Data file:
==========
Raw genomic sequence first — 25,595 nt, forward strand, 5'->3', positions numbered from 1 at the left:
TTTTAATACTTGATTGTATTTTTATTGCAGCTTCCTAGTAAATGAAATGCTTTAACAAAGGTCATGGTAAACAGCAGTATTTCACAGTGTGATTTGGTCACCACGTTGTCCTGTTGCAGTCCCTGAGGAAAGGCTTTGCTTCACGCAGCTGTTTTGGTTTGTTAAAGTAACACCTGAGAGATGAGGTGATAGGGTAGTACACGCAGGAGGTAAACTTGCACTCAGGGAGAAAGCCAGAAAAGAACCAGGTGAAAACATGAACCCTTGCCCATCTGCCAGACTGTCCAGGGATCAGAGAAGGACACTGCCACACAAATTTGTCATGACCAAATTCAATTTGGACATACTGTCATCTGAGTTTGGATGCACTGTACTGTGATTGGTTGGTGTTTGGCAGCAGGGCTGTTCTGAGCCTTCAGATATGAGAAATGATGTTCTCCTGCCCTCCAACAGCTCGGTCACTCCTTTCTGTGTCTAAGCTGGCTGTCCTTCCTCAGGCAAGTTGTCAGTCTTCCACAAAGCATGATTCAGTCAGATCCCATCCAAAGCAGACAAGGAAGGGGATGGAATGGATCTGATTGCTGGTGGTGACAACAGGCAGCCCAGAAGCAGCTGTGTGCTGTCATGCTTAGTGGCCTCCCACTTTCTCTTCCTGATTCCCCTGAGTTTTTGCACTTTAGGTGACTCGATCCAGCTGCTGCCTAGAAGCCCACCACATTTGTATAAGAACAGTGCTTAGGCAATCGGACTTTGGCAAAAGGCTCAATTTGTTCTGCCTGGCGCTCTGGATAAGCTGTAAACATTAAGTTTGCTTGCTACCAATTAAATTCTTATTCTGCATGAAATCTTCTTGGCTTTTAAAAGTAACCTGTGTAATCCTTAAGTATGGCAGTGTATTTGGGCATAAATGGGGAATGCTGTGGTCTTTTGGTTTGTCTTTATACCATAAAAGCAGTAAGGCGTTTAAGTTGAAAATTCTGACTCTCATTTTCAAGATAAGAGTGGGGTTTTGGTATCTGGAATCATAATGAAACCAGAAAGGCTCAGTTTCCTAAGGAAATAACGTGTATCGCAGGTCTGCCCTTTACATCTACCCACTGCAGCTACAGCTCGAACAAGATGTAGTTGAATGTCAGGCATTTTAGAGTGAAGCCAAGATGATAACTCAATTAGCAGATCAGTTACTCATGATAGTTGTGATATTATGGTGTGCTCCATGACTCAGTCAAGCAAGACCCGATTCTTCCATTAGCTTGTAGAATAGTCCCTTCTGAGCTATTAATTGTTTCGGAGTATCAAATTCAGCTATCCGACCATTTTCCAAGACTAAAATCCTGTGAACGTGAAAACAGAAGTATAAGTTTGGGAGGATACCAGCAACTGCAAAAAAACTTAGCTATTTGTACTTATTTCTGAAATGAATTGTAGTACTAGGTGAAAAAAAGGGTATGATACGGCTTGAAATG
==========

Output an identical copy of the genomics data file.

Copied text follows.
Raw genomic sequence first — 25,595 nt, forward strand, 5'->3', positions numbered from 1 at the left:
TTTTAATACTTGATTGTATTTTTATTGCAGCTTCCTAGTAAATGAAATGCTTTAACAAAGGTCATGGTAAACAGCAGTATTTCACAGTGTGATTTGGTCACCACGTTGTCCTGTTGCAGTCCCTGAGGAAAGGCTTTGCTTCACGCAGCTGTTTTGGTTTGTTAAAGTAACACCTGAGAGATGAGGTGATAGGGTAGTACACGCAGGAGGTAAACTTGCACTCAGGGAGAAAGCCAGAAAAGAACCAGGTGAAAACATGAACCCTTGCCCATCTGCCAGACTGTCCAGGGATCAGAGAAGGACACTGCCACACAAATTTGTCATGACCAAATTCAATTTGGACATACTGTCATCTGAGTTTGGATGCACTGTACTGTGATTGGTTGGTGTTTGGCAGCAGGGCTGTTCTGAGCCTTCAGATATGAGAAATGATGTTCTCCTGCCCTCCAACAGCTCGGTCACTCCTTTCTGTGTCTAAGCTGGCTGTCCTTCCTCAGGCAAGTTGTCAGTCTTCCACAAAGCATGATTCAGTCAGATCCCATCCAAAGCAGACAAGGAAGGGGATGGAATGGATCTGATTGCTGGTGGTGACAACAGGCAGCCCAGAAGCAGCTGTGTGCTGTCATGCTTAGTGGCCTCCCACTTTCTCTTCCTGATTCCCCTGAGTTTTTGCACTTTAGGTGACTCGATCCAGCTGCTGCCTAGAAGCCCACCACATTTGTATAAGAACAGTGCTTAGGCAATCGGACTTTGGCAAAAGGCTCAATTTGTTCTGCCTGGCGCTCTGGATAAGCTGTAAACATTAAGTTTGCTTGCTACCAATTAAATTCTTATTCTGCATGAAATCTTCTTGGCTTTTAAAAGTAACCTGTGTAATCCTTAAGTATGGCAGTGTATTTGGGCATAAATGGGGAATGCTGTGGTCTTTTGGTTTGTCTTTATACCATAAAAGCAGTAAGGCGTTTAAGTTGAAAATTCTGACTCTCATTTTCAAGATAAGAGTGGGGTTTTGGTATCTGGAATCATAATGAAACCAGAAAGGCTCAGTTTCCTAAGGAAATAACGTGTATCGCAGGTCTGCCCTTTACATCTACCCACTGCAGCTACAGCTCGAACAAGATGTAGTTGAATGTCAGGCATTTTAGAGTGAAGCCAAGATGATAACTCAATTAGCAGATCAGTTACTCATGATAGTTGTGATATTATGGTGTGCTCCATGACTCAGTCAAGCAAGACCCGATTCTTCCATTAGCTTGTAGAATAGTCCCTTCTGAGCTATTAATTGTTTCGGAGTATCAAATTCAGCTATCCGACCATTTTCCAAGACTAAAATCCTGTGAACGTGAAAACAGAAGTATAAGTTTGGGAGGATACCAGCAACTGCAAAAAAACTTAGCTATTTGTACTTATTTCTGAAATGAATTGTAGTACTAGGTGAAAAAAAGGGTATGATACGGCTTGAAATG